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Nov 16, 2012 - The Associated Press

Judge adds land to coal mining suit

CHEYENNE -- A judge has added a second coal lease to an environmentalist lawsuit against the U.S. Forest Service that contests Wyoming coal mining on grounds that include climate change.

The Forest Service argued for the lease to be litigated separately. U.S. District Judge Alan Johnson granted the plaintiffs' request to add it to their lawsuit Thursday.

He wrote he saw no reason not to grant the request by the groups WildEarth Guardians, the Sierra Club and Powder River Basin Resource Council.

The groups' lawsuit now contests two coal tracts containing over a billion tons of coal reserves next to Peabody Energy Corp.'s North Antelope Rochelle Mine in the Powder River Basin.

The groups initially filed suit over the South Porcupine coal tract. Their lawsuit now includes the North Porcupine coal tract.

Investigators blame ice for crash

CHEYENNE -- Federal investigators say ice most likely caused the crash of a small plane near Rock Springs last year, killing both people on board.

A report from the National Transportation Safety Board says the single-engine Bellanca 17-30A Viking descended rapidly after flying into an area where forecasts expected precipitation with supercooled droplets.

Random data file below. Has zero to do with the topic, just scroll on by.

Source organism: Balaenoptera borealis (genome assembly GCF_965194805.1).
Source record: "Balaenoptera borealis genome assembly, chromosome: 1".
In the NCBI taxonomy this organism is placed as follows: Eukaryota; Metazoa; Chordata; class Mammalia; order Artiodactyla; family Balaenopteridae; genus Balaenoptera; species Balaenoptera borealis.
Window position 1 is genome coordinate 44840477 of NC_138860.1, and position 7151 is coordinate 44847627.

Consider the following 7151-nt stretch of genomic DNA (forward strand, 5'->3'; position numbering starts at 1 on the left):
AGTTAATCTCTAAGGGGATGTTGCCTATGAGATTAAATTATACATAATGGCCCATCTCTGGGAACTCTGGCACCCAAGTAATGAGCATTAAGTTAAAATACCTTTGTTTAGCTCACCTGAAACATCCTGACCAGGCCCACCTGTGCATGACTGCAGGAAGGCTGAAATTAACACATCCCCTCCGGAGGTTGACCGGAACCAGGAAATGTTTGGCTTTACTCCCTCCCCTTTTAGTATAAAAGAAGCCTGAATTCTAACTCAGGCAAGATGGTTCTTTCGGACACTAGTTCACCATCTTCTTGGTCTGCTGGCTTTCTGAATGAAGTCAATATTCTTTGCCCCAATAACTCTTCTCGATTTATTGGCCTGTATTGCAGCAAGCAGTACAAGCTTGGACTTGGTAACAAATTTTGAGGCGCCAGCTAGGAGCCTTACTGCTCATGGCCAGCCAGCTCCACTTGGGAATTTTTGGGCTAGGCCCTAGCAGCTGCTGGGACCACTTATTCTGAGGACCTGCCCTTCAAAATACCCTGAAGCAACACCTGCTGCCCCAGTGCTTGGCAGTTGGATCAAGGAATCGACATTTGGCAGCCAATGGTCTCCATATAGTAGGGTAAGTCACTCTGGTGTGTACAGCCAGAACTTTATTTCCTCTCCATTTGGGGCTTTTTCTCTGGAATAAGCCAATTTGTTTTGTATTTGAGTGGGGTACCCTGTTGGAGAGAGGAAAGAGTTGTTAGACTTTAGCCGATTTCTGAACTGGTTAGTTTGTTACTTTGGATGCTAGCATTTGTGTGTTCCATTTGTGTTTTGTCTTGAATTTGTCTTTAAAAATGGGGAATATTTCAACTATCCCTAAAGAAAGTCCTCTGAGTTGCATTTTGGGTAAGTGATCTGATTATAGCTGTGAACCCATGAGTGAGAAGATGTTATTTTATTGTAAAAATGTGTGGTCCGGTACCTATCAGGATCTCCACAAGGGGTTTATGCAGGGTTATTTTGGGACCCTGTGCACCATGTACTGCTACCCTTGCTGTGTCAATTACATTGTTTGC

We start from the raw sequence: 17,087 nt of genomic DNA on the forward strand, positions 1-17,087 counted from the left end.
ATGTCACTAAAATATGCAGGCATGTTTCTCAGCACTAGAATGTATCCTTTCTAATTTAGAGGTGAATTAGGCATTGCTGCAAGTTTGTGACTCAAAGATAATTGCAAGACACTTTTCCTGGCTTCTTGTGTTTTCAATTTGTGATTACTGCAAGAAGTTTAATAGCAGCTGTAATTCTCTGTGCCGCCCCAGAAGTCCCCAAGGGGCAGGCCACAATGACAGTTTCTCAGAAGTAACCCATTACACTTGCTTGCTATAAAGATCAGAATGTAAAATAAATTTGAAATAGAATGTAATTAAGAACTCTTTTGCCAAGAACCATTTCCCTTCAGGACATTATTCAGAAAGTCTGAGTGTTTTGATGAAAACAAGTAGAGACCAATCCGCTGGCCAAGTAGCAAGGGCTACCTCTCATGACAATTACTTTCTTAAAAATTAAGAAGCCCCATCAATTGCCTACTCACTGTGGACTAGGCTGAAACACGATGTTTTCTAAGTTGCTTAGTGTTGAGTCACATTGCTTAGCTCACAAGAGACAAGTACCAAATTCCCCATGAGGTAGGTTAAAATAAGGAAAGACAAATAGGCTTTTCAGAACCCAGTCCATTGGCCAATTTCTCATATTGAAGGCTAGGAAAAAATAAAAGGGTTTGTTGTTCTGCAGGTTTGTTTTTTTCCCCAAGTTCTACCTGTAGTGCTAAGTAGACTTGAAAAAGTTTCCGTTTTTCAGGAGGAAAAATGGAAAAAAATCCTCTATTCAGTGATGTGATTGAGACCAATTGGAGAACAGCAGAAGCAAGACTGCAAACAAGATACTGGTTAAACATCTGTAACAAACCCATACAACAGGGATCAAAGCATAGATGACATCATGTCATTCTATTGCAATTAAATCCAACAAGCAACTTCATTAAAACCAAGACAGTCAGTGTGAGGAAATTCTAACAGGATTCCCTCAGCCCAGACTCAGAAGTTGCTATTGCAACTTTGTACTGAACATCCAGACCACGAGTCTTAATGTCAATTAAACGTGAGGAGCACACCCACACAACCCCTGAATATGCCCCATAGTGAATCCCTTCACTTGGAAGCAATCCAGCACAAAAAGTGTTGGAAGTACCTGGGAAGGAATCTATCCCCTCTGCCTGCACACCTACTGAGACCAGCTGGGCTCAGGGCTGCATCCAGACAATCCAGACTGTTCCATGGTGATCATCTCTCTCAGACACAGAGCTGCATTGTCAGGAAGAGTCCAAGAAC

Investigators say that likely resulted in rapid ice accumulation on the plane. They found no indications of problems with the airframe, flight controls and engine before the crash.

The plane went down about 30 minutes after taking off from Pinedale en route to Fort Collins on May 18, 2011.

Pilot Gilmer Mickey of Englewood, Colo., and passenger Bob Albert of Fort Collins, Colo., both 55, were killed.

Search resumes for oil/gas boss

Wyoming is resuming its search for a new oil and gas supervisor.

The top candidate for the job so far turned down an offer to accept the job on Tuesday. Interim supervisor Bob King said he had been told that the unidentified candidate had already chosen "to take a different career direction" before getting the offer.

Forty-one people applied for the job and seven applicants were interviewed.

A state statute requiring that the person hired for the job must be a geologist or engineer licensed in Wyoming has limited the number of qualified applicants. Legislation is in the works to change that.

The state has been looking for a new supervisor since Tom Doll resigned in June over comments he made about residents in Pavillion.

Proposed fee hikes advance

CHEYENNE -- A legislative committee has voted to sponsor legislation that would raise fees for dozens of hunting and fishing licenses for both residents and non-residents.

The amounts depend on the license type, with many going up about 22 percent and others more than doubling their current price.

The fee hike proposal is designed to help cover an $8 million to $10 million annual revenue shortfall that the state Game and Fish Department faces.

The Joint Travel, Recreation, Wildlife and Cultural Resources Interim Committee voted 8-6 to advance the bill during its meeting in Lander last week.

The bill will be considered by the full Legislature when it meets in January.

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